Now Kevin is paying it forward, serving as a strong role model for Black physicians, students at RUSM and youth in the community. “There are a lot of people who are unaware of what we have to go through. I want to be a leader and help them. The biggest exposure of Black men in the media are sports figures, rappers and other celebrities. I want to show other areas of success. That’s the great thing about being a physician. You encounter patients from all different parts of the world and have a chance to lead by example — show them that a Black man can be just as successful as any other race, that we shouldn’t be judged by our race or our creed but by what we do when we care for others.”
Applauding those who are now proactive in the fight against racial injustice, Kevin said it’s a step in the right direction. “We’re having those uncomfortable conversations and we’re starting to engage in real dialog about how to make it better,” he said, praising RUSM for taking steps to dismantle racial inequality. “Over time, the percentage of division will lessen. For a lot of African Americans, it is what it is. Things have been stagnant for so many years and now we’re in the search to be considered equals. This is an interesting climate. Some believe if you’re not out protesting or being vocal in the streets, then you’re wrong. But you may be offering messages in a hospital where you exemplify your strengths; that may be the venue for you. Just because you’re more outspoken or more political or more versed, doesn’t mean you’re the only one who can help lead a movement. Everyone plays a part so we shouldn’t be rushing to judgment.”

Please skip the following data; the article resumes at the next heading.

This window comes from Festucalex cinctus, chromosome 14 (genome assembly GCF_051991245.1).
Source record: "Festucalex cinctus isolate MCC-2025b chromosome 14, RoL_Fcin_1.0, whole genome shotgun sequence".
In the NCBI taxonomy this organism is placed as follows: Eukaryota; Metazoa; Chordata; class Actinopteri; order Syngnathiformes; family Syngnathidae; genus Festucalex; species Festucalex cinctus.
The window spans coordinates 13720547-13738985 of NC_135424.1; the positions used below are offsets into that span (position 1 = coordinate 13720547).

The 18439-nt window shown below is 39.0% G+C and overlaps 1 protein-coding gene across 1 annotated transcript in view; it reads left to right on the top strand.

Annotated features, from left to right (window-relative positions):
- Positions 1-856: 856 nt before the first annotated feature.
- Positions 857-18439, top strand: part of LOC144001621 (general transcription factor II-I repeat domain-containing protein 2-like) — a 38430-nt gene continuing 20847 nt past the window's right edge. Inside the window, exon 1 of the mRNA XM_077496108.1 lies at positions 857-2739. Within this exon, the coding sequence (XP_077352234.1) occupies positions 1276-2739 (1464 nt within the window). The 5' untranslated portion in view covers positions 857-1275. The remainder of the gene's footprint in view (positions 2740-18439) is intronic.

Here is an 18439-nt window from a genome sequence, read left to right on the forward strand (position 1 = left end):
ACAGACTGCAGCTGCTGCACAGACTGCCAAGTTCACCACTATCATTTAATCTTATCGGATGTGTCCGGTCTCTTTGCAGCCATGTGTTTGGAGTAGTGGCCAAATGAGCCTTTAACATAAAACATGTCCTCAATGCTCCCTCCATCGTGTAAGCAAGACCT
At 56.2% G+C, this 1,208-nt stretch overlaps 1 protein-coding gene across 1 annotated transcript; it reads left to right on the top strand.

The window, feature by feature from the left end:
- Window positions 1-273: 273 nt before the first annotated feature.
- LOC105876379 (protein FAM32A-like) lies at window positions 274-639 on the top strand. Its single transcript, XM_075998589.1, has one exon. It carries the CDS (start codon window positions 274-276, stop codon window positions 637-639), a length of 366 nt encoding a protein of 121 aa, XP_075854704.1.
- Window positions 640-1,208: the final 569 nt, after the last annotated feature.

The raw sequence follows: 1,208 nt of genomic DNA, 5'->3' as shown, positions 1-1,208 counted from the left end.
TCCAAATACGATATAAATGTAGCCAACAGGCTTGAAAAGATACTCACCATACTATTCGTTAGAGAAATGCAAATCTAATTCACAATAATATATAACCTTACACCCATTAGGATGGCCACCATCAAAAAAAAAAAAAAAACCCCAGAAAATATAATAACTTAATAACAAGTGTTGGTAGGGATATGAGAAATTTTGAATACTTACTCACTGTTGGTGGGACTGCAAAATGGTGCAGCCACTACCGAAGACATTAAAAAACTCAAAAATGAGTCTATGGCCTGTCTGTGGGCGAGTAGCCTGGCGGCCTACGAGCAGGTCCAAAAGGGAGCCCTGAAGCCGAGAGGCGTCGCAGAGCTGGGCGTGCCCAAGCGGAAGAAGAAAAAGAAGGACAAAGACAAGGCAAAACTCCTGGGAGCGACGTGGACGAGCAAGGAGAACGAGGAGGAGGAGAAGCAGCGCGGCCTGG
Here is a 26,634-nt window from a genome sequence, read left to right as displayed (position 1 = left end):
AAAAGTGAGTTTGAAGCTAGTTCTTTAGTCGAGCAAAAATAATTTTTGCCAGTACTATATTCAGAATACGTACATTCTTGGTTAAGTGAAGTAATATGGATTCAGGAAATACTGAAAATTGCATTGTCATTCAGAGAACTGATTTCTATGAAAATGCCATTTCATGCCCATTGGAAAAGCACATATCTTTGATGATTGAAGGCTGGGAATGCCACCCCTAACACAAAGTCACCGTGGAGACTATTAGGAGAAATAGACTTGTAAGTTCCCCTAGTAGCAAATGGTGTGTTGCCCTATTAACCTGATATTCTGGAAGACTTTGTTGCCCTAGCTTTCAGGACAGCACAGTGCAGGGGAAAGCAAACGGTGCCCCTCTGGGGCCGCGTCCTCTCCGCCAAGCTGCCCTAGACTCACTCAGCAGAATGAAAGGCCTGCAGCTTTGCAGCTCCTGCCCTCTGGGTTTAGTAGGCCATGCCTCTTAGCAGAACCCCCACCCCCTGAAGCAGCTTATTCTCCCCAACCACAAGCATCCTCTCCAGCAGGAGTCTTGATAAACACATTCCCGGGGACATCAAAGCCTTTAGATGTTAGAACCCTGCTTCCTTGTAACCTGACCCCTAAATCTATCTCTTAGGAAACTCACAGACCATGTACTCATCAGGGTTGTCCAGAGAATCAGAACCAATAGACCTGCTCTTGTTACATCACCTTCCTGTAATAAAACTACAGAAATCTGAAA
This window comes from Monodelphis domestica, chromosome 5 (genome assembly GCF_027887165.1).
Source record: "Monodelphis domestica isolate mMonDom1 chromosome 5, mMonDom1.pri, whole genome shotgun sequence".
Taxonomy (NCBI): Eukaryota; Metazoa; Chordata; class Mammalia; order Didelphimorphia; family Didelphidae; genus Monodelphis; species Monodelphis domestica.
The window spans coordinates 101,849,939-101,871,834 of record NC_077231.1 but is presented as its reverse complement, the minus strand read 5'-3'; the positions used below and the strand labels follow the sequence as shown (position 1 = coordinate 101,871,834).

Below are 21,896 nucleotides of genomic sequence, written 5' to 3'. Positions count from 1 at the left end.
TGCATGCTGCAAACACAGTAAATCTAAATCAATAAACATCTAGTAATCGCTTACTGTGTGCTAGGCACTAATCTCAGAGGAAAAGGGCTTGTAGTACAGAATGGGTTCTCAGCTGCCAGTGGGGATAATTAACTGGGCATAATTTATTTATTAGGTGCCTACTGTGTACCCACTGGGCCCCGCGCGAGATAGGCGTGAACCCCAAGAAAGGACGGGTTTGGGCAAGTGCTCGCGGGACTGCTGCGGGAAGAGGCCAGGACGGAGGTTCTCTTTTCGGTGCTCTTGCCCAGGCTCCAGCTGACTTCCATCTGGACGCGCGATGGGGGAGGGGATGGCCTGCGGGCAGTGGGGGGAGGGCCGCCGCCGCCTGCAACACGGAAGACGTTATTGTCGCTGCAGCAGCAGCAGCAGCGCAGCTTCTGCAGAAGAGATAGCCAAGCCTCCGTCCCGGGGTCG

Remaining Hopeful During Tough Times
Kevin encourages his colleagues and friends to band together and support others, providing resources and serving at shelters. “You have to give hope. The youth don’t know who to reach out to or how to do it. They may be scared. We need to reach out and let them know we’re here and we’re in this together. Having awareness and showing your character speaks volumes about who you are regardless of race.”